Consumers won't see a "Qualcomm Inside" sticker on new Windows Mobile phones, but the chip supplier is playing a big role in powering the first crop of phones based on Microsoft's new operating system.
Microsoft announced on Tuesday the first phones to carry the Windows Phone brand and run the Windows Mobile 6.5 operating system--which offers Adobe Flash support, an upgraded browser, and menus that can be navigated with a finger. AT&T has already announced smartphones, with dozens more expected to be rolled out by the end of the year.
The HTC HD2, for example, packs 512 MB of ROM memory, 448 MB of RAM, claims video playback battery life of up to 8 hours, and a uses a relatively large 4.3-inch diagonal screen (specifications here.)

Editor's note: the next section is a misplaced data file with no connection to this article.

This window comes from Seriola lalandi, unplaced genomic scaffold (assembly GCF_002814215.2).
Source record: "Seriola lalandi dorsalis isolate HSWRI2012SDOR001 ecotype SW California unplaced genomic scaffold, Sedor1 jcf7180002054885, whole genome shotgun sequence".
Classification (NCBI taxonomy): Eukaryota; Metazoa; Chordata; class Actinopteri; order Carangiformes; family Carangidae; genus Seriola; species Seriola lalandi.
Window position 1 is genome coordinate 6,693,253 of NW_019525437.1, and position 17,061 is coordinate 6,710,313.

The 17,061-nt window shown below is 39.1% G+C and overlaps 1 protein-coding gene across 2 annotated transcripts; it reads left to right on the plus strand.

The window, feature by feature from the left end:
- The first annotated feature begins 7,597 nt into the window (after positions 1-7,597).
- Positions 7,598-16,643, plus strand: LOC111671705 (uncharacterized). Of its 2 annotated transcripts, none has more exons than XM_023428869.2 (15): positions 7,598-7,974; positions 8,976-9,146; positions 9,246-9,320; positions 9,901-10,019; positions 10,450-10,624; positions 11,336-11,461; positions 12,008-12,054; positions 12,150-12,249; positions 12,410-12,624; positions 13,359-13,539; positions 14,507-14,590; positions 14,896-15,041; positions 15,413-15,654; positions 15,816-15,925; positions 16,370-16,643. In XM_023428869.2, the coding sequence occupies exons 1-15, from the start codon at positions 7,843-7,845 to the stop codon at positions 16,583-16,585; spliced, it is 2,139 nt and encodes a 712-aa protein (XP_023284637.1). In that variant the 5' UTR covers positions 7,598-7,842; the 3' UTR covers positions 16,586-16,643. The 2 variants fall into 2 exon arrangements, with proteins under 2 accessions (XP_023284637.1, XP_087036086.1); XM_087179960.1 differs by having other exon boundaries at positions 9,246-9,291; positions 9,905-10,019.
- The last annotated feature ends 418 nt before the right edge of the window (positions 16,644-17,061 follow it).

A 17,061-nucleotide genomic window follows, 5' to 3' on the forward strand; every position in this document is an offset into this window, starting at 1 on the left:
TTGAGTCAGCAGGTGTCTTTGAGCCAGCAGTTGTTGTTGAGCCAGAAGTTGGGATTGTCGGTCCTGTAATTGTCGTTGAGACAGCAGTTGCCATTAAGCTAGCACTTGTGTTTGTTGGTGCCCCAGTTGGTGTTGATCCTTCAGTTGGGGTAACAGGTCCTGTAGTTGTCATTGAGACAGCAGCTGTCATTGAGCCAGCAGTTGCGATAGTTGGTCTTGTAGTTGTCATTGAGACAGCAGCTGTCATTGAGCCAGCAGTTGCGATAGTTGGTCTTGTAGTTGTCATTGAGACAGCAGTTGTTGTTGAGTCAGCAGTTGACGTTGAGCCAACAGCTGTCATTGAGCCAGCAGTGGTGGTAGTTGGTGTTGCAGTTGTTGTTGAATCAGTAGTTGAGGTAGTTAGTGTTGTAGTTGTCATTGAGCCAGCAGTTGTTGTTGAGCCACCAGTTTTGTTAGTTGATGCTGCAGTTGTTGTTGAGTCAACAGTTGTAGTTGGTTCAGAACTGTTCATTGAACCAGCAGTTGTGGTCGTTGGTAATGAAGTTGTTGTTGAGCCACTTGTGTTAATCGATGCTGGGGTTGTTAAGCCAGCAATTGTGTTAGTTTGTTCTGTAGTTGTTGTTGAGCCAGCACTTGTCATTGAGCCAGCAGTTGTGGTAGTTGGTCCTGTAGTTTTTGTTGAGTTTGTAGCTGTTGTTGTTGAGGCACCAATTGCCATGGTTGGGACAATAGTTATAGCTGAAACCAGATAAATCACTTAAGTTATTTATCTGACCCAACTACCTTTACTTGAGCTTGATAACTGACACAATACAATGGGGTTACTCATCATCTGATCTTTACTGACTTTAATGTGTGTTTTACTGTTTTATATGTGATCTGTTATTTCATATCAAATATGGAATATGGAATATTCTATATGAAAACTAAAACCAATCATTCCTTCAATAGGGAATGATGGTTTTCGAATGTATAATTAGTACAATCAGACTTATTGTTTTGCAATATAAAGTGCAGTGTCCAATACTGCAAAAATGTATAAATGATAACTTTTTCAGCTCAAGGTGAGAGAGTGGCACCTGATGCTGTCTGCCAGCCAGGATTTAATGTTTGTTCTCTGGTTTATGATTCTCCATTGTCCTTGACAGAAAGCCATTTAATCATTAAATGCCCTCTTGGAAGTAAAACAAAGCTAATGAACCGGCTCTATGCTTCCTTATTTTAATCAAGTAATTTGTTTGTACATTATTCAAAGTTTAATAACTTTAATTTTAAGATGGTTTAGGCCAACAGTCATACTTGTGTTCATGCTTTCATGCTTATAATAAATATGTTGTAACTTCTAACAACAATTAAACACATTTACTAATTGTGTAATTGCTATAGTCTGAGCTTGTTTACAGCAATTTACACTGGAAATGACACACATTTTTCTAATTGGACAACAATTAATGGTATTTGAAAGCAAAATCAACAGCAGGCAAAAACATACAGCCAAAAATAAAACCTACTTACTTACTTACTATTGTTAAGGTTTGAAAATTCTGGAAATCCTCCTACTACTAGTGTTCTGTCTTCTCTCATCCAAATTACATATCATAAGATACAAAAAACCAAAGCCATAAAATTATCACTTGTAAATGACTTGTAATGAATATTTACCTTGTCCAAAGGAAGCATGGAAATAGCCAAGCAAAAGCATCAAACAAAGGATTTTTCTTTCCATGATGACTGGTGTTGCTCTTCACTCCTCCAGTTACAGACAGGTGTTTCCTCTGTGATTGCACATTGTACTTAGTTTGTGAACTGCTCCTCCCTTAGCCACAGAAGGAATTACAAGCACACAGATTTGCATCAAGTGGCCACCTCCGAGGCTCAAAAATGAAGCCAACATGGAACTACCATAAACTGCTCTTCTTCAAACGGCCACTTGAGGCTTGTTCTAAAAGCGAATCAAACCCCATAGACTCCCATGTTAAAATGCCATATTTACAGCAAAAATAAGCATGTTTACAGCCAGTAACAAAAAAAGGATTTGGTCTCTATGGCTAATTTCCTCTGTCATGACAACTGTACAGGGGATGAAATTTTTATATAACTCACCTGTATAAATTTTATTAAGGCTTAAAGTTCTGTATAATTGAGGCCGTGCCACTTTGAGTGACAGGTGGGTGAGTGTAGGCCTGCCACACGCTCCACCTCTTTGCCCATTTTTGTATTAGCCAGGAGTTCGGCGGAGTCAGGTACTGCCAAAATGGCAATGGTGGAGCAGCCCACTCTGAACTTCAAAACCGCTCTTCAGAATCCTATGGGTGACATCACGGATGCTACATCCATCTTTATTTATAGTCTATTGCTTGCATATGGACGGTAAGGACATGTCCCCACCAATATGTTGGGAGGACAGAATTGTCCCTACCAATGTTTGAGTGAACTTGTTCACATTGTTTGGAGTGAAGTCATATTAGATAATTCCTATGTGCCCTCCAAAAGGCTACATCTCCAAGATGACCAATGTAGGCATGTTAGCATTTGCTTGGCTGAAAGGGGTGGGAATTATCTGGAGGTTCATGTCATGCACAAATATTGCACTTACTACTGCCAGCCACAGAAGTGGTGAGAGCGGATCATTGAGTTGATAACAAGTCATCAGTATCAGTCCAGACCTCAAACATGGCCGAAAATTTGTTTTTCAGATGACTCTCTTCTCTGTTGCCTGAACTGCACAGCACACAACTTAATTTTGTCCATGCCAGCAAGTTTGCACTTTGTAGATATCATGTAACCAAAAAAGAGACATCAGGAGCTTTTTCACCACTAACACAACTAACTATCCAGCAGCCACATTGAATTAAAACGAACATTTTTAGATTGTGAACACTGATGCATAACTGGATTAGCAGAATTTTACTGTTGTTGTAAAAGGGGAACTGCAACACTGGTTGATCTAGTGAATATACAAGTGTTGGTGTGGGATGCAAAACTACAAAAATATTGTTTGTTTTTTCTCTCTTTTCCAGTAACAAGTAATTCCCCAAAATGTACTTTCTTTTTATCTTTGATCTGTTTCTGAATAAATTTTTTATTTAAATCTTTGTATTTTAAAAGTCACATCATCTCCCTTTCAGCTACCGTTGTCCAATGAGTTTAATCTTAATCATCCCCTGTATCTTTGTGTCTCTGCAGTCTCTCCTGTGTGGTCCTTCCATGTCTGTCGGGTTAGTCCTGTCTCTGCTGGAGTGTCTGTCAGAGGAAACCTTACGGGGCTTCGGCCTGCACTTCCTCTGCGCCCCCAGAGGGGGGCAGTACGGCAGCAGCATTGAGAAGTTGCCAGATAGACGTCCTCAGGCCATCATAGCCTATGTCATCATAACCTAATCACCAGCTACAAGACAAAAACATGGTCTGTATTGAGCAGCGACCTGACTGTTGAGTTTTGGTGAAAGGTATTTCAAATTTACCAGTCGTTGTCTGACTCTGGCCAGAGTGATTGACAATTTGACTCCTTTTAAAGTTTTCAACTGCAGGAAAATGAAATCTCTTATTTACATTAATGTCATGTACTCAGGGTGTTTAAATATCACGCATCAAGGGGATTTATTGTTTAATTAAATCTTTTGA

And Toshiba has been shipping a Windows phone since June that also uses the Snapdragon processor. Only 9.9 millimeters thick, it integrates a 4.1-inch WVGA 800x480 384k pixel resistive touchscreen and comes with support for 3G HSPA, Wi-Fi, GPS, and assisted-GPS.
Snapdragon itself supports high-definition (720p) video decode and cameras ranging up to 12 megapixels.
Qualcomm won't stop at 1GHz: the San Diego-based company has demonstrated Netbooks running a 1.3GHz Snapdragon processor and will eventually push the chip to 1.5GHz. Future Qualcomm chips will be dual-core and support 1080p (laptop-class) high-definition video.
But there is still plenty of chip competition in the smartphone market. Though Qualcomm's presence is unmistakable in this first crop of Windows Mobile 6.5 phones, it competes with Texas Instruments in the broader cell phone and smartphone markets. "Qualcomm is a newcomer on the block in terms of applications processors," said Jim McGregor, chief technology strategist at market researcher In-Stat, adding that TI's OMAP processor is the most widely-used processor.
A standalone applications processor is roughly analogous to the main Intel or Advanced Micro Devices processor in a PC: it is basically the brains of a smartphone.